Oreland C. Joe is committed to three things in life: his family, his art, and encouraging young Native Americans to preserve their culture. “The most valuable lesson one could ever learn in any field,” he says, “is to give your success back to the children and the community.” That is exactly what Joe is doing through a foundation he started in 2018, but more about that later. Joe has earned great acclaim for the artwork he creates, which includes paintings, stone carvings, bronze sculptures, and jewelry. He has won more awards than we have space to list here, and his
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The Studio of Jim Rey

Jim Rey has painted in a variety of studio spaces: a bedroom, an alcove, a family room, a garage, even a rented room in a country motel. And he happily did so, as he pursued his dream of becoming an artist, after working in commercial art for several years and later in the computer industry. In 2012, Rey finally was able to claim for himself an actual studio at the home he shares with his wife Sharon in Durango, Colorado. It was a long time coming, but it was well worth the wait. Rey had started painting in the early
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Letting Fly

There is nothing subtle about an Alan Wolton painting—and that is just as he has planned it. His colors almost sing with energy, causing viewers’ eyes to dance through the painting, pausing here and there before moving on, through and around the light, and savoring every aspect of it. Wolton’s magical paintings have earned him master signature status in the Oil Painters of America (OPA), as well as several awards, including 2017 Sedona Legacy Artist and OPA’s 2014 Distinguished Artist of the Year. While he appreciates the kudos, what really gets his adrenaline going is the act of applying paint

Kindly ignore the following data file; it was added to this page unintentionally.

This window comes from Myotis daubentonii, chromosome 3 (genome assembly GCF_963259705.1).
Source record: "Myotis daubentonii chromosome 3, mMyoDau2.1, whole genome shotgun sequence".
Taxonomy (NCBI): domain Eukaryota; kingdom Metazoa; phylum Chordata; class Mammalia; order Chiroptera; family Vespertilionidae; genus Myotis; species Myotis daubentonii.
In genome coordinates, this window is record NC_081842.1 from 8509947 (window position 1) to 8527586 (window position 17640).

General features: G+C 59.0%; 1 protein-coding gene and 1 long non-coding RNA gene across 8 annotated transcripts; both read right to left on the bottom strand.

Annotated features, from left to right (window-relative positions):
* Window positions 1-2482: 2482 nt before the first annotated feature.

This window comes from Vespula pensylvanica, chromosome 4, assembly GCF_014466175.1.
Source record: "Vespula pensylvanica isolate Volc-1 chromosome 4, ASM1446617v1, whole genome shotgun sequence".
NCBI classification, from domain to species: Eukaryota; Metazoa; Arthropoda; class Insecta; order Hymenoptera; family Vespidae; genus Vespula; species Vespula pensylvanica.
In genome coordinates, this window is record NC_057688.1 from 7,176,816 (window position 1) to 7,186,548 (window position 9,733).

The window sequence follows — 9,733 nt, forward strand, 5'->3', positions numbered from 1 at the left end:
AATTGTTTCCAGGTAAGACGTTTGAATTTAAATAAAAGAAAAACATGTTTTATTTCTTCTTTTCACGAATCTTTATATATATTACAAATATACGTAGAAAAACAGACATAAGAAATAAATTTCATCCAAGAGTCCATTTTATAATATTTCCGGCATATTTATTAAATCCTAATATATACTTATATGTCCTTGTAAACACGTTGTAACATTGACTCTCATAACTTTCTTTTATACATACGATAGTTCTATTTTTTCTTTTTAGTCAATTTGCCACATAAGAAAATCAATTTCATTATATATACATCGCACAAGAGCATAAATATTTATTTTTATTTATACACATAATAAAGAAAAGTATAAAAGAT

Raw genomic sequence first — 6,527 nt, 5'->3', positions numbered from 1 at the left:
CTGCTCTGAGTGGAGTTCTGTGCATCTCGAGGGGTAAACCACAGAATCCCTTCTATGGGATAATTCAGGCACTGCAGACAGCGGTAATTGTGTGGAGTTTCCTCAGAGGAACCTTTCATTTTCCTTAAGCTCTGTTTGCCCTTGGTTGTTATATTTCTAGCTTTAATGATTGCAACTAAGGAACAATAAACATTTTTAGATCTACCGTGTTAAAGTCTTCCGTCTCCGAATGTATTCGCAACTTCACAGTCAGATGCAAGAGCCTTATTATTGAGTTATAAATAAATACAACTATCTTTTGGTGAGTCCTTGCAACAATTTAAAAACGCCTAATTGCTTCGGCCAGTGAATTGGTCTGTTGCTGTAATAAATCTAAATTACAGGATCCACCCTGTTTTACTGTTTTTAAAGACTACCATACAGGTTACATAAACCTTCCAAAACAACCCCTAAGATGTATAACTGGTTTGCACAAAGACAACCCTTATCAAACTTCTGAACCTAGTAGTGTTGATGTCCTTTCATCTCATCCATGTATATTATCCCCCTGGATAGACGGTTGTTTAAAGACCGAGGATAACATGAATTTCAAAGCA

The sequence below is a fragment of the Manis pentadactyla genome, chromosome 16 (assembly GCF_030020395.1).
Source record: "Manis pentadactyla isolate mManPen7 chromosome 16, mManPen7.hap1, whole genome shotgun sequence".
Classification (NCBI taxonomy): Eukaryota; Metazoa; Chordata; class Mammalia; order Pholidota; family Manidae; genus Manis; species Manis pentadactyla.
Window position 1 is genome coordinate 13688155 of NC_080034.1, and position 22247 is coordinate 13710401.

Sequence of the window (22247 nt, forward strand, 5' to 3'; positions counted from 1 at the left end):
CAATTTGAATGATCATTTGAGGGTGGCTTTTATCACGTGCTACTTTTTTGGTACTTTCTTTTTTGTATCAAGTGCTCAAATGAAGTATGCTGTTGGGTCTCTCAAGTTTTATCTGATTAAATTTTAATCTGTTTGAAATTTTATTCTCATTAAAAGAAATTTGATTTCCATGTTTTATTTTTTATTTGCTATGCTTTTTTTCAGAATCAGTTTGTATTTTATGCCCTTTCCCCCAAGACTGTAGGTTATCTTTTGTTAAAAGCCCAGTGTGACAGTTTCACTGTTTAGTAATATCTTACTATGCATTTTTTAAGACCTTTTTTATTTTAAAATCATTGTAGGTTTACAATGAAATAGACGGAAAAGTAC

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‘I’m Called To It’

Tina Garrett credits her best friend, Laura, with giving her the advice she needed to head down the path to becoming an artist. “She said, ‘You are an artist at heart; stop trying to be something you’re not,’ Garrett recalls. At the time, she had quit her job as a freelance designer and illustrator for a publishing company and was trying to decide what to do next. Her husband Adam, a firefighter and registered nurse, suggested she become a dental hygienist so that, when they retired, they could do traveling nursing and dentistry. The thought of being a dental hygienist,
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The Master and His Art

Richard Schmid is described as a “painter’s painter”—and, oh, what a painter he is. His work is in high demand—as are his books, which include ‘Alla Prima: Everything I Know About Painting,’ which was released in 1998 and is in its 12 printings, and ‘Alla Prima II: Everything I Know About Painting and More,’ which was released in 2013 and currently is in its fifth printing. “At the time I wrote the first edition of ‘Alla Prima,’ I did not think of myself as a prodigy,” Schmid says, “but I realized I had marvelous training in the key aspects of